I’ve been trying to figure out lately whether I’d like to become a freelance journalist. I’ve been reading a lot of people’s advice and about their experiences, and I feel like I could get into it gradually. It suits the kind of life I want in the future.
Thinking about the future, I’ve been wondering where I’ll be in a couple of years. The problem with working for one magazine is that it’s one subject all of the time. It’s taking me a while to get used to all the business and law jargon, and although I am enjoying it, it isn’t an area of journalism that I’d like to be working in forever. I’ve always been the type of person who likes to be doing a few things at once. So I think freelance is the way to go, and maybe in the future it could become a full-time thing.
But freelancing has always been something I’ve shied away from. It seems so scary and unfamiliar. We had a lot of lectures and ‘career development’ classes while I was a University. But they weren’t too encouraging.
Anyway, I’m not about to go crazy and give up my job just yet. I’ve read about a few people doing this, and in a lot of cases it hasn’t ended well. There are a lot of thing that people don’t think about, such as: if they have enough savings to keep them going until they start to make decent money; if they really want to be a writer, or just make money fast; and the main one, if they know where to start looking.
Content mills seem to be a problem for freelancers. From the little experience I have of them, they seem to be a lot of hard work for little return. I haven’t really bothered with them much because I’d rather get something published (even if I’m not getting paid) on a subject I actually want to write about. They just seem to want you to churn out 100s of article on the most boring subjects for terrible pay.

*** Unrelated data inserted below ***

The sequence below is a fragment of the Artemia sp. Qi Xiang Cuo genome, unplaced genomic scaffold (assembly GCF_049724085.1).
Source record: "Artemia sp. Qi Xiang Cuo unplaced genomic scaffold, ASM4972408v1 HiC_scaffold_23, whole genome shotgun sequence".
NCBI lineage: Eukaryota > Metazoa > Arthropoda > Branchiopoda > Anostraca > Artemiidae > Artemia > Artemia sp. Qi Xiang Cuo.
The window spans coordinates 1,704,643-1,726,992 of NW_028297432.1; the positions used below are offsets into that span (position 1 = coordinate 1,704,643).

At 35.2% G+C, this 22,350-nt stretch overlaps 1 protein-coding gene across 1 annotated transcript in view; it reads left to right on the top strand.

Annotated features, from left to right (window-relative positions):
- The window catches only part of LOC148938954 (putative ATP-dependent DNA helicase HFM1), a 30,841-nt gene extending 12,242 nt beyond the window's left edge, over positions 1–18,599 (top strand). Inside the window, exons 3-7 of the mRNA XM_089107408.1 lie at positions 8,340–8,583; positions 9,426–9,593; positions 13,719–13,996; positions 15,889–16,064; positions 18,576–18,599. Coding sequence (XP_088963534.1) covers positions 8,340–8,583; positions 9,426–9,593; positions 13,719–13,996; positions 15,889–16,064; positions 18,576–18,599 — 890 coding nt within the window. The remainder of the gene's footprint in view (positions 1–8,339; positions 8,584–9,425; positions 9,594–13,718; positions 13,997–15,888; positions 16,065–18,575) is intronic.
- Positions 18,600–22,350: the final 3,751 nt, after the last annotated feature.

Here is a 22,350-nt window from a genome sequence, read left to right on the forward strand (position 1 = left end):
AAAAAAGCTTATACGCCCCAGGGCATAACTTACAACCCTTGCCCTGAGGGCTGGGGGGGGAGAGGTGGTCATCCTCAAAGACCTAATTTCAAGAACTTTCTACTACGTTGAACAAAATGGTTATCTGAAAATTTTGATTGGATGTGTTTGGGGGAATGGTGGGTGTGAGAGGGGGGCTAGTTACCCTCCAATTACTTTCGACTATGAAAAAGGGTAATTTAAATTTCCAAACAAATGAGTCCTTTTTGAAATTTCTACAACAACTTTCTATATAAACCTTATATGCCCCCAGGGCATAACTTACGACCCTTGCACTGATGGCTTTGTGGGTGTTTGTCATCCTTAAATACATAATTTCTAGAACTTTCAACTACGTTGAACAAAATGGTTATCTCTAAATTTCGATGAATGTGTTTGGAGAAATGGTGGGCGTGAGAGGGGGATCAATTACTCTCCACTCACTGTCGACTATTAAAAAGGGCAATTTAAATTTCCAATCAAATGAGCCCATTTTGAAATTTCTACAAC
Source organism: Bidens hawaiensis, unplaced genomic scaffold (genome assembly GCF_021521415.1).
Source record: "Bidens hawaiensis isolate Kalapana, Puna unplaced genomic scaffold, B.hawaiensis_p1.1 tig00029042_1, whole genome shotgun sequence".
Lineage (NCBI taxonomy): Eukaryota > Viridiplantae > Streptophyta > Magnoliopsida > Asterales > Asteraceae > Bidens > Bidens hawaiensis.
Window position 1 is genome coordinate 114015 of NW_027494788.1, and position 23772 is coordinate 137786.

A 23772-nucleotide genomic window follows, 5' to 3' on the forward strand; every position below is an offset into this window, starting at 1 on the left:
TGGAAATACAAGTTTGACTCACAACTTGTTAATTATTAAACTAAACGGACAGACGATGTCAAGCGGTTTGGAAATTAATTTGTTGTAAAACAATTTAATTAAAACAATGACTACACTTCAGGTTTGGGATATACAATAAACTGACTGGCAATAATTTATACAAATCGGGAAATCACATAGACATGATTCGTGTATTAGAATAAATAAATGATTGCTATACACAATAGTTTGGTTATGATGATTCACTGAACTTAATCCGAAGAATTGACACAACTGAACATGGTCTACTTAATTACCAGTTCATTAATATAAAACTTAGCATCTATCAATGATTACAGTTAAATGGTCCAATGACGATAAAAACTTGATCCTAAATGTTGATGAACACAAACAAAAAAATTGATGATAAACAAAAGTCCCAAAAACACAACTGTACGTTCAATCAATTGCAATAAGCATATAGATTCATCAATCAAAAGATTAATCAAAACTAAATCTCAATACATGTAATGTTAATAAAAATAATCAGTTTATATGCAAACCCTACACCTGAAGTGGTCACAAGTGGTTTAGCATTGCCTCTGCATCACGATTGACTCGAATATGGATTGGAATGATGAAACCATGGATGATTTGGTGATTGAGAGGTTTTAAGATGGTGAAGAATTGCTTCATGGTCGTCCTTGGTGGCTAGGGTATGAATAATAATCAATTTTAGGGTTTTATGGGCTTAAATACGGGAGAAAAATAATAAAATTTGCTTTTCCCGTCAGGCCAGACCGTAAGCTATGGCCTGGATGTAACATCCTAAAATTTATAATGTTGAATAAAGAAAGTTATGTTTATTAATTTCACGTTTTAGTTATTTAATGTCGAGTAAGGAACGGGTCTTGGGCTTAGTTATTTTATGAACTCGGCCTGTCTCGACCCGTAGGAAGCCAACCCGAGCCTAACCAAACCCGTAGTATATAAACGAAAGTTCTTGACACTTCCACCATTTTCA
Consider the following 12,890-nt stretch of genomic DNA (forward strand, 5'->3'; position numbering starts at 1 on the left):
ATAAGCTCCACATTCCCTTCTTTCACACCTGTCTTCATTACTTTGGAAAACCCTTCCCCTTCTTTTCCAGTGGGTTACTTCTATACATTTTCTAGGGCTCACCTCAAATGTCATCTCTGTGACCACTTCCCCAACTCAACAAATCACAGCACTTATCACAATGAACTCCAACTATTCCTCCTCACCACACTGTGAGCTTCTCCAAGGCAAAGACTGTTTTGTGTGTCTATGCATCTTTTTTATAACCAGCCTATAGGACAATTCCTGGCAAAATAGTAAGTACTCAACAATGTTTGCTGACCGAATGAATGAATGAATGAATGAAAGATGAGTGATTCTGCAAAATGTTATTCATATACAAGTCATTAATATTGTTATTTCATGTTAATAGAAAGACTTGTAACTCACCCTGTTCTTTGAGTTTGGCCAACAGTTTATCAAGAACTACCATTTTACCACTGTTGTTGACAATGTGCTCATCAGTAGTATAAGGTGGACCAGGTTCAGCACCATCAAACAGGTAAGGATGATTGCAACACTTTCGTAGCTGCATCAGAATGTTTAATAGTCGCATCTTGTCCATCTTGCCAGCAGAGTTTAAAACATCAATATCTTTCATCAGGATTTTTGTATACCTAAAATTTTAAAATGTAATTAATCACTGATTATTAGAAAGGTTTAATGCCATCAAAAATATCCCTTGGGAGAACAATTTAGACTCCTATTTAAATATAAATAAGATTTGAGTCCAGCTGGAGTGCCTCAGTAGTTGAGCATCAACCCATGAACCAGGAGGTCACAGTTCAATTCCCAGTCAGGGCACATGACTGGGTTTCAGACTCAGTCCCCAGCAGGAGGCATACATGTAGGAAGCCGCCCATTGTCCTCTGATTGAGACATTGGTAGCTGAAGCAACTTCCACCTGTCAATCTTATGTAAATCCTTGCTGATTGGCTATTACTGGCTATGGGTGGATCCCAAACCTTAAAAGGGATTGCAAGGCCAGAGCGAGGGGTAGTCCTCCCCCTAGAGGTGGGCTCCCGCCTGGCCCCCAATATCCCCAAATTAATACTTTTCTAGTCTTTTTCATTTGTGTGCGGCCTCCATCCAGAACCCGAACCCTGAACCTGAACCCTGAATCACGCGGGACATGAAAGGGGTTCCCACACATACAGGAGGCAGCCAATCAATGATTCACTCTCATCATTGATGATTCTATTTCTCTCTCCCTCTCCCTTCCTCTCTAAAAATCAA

A blog I’m subscribed to, Make a Living Writing, has a very interesting post on them – The Reality of Writing for Content Mills. The real life experiences section of the article confirms what I thought. They take away the need for networking and in some cases I’m sure they could help to build up your client list. But with some of these websites you don’t even know where your writing is going, you don’t get recognition for your articles, and you get paid less than minimum wage.
The main problem I’m finding with thought of freelancing is pay. The things I’ve read, and all of the advice given has told me to not sell myself short. But it’s complicated, depending on the subject, word count, how experienced you are, and how much people are willing to pay. Some online magazines have set rates for articles. But other than that it doesn’t look professional saying, “Erm? Well how much for you want to pay?”
This is why I’m definitely starting off slowly, and learning the ropes around my current job. Any successes are a plus because I don’t need them; any failures can be learned from.
(Three blogs I’m subscribed to that have some great posts on writing)